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Nursery crimes: when non-native ornamental plants become environmental weeds

Professor Philip Hulme. Photo supplied.

Professor Philip Hulme FRSNZ from Lincoln University, and Professor Charles Perrings from Arizona State University will investigate the potential impact of popularity and pricing of non-native ornamental plants on invasive species distribution


Ornamental plants are the primary source of environmental weeds both worldwide and in Aotearoa. These weeds pose serious threats not only to the natural environment but also to environmentally-based economic sectors. One of the issues faced in tackling this problem is that it is not well understood why some non-native species escape from cultivation to become invasive weeds when others don’t. Professor Philip Hulme and his team will test the novel hypothesis that the likelihood of a non-native ornamental plant species becoming invasive can be explained by the factors that affect demand for garden plants: gardener preferences for particular biological attributes and plant prices.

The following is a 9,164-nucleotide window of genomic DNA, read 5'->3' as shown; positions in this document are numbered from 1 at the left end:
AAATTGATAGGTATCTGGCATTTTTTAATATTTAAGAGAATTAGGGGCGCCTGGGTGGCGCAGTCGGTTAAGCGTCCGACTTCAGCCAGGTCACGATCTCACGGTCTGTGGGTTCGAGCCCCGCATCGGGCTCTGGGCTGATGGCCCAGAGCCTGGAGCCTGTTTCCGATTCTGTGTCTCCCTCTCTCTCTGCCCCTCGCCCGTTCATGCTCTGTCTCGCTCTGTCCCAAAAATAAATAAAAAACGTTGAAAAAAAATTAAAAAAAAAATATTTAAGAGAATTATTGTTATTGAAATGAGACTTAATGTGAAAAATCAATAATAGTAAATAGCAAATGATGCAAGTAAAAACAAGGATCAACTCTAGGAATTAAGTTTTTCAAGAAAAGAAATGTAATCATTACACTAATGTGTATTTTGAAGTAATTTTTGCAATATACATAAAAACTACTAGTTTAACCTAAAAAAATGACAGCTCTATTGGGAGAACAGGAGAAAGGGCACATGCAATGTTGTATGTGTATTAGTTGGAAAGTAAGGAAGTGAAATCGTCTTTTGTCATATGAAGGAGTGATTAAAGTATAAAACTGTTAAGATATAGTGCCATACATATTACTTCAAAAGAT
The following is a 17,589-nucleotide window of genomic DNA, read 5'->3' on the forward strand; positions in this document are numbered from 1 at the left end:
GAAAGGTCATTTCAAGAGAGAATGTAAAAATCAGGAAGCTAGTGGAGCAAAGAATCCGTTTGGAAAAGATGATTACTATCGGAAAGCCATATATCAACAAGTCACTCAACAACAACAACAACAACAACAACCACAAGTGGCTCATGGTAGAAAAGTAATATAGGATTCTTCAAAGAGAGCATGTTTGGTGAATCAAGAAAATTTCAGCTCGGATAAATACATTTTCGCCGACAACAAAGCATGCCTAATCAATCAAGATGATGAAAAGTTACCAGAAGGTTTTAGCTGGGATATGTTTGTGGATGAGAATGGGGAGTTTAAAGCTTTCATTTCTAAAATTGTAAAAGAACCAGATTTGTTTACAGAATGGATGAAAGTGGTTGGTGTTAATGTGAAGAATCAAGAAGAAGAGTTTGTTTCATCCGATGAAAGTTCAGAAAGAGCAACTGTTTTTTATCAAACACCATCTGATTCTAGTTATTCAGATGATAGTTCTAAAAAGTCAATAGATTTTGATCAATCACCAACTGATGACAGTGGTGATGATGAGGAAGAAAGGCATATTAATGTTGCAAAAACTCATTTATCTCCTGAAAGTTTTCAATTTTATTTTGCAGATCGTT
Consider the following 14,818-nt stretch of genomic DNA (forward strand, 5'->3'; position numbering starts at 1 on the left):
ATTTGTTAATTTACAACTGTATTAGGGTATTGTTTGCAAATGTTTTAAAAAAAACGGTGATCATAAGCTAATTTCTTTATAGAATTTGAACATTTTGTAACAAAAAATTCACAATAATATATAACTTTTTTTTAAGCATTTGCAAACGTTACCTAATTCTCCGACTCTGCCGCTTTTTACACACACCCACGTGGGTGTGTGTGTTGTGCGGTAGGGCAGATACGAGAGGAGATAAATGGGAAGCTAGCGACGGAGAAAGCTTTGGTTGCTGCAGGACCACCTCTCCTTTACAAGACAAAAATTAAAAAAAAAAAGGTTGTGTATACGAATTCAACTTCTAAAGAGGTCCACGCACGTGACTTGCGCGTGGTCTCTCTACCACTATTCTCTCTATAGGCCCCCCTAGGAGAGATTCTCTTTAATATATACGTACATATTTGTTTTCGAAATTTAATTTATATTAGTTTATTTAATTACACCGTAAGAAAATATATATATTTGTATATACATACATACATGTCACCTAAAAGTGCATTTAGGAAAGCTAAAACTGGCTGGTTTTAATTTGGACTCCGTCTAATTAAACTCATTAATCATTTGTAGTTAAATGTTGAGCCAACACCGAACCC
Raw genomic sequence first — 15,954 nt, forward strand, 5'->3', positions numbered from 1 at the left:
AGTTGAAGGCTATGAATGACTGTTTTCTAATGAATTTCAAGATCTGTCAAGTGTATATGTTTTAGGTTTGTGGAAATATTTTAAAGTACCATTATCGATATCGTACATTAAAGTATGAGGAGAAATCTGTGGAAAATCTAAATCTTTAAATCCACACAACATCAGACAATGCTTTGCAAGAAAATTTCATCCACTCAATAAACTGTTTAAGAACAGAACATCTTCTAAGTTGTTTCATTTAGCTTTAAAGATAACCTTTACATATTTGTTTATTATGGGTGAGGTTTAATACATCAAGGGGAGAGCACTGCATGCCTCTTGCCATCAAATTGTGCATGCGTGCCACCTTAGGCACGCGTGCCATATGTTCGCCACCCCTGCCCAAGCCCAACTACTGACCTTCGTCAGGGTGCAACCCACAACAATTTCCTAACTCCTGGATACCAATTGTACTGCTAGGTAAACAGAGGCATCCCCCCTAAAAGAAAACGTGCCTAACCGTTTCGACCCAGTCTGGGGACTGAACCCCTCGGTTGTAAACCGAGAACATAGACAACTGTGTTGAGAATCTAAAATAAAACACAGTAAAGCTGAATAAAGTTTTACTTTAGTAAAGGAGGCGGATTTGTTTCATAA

Nursery catalogue

Nursery Catalogue. Photo supplied.

This research will integrate economic variables, human behaviour and biological attributes to forecast future biological invasions by non-native ornamental plants. Using an extensive collection of historical nursery catalogues, Professor Hulme will assess how the risk of plant invasions are shaped by the price, prevalence and popularity of non-native plants relative to their biological attributes. The results will have a major impact on how the risks of plant invasions are assessed and will generate new risk assessment tools that also integrate the social dimension of biological invasions.

A clearer understanding of the behavioural and economic drivers of ornamental plant invasions will underpin development of broader and more successful methods to manage potentially invasive plant species than the current approaches, which are based on sales and import bans.